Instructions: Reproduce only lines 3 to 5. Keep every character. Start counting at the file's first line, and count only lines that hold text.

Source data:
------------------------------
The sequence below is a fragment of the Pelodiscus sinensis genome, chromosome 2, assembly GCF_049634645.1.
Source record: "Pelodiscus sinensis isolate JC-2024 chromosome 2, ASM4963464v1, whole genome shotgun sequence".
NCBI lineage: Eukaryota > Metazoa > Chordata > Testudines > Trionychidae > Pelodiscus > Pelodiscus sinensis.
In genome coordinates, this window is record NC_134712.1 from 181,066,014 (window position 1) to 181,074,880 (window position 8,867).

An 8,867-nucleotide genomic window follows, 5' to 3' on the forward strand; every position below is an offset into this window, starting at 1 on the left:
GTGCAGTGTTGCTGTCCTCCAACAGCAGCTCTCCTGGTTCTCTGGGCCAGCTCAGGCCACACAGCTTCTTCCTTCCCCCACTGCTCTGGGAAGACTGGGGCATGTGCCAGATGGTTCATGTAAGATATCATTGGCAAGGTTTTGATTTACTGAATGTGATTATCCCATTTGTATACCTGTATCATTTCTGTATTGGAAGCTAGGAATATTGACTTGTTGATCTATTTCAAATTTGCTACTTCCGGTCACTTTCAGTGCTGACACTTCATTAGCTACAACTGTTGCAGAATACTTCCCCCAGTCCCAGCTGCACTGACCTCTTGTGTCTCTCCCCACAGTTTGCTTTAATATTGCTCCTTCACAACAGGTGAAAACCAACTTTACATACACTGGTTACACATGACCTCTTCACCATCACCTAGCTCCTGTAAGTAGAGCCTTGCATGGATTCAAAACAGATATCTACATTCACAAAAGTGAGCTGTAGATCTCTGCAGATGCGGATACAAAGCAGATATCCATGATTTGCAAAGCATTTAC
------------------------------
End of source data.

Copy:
NCBI lineage: Eukaryota > Metazoa > Chordata > Testudines > Trionychidae > Pelodiscus > Pelodiscus sinensis.
In genome coordinates, this window is record NC_134712.1 from 181,066,014 (window position 1) to 181,074,880 (window position 8,867).

An 8,867-nucleotide genomic window follows, 5' to 3' on the forward strand; every position below is an offset into this window, starting at 1 on the left: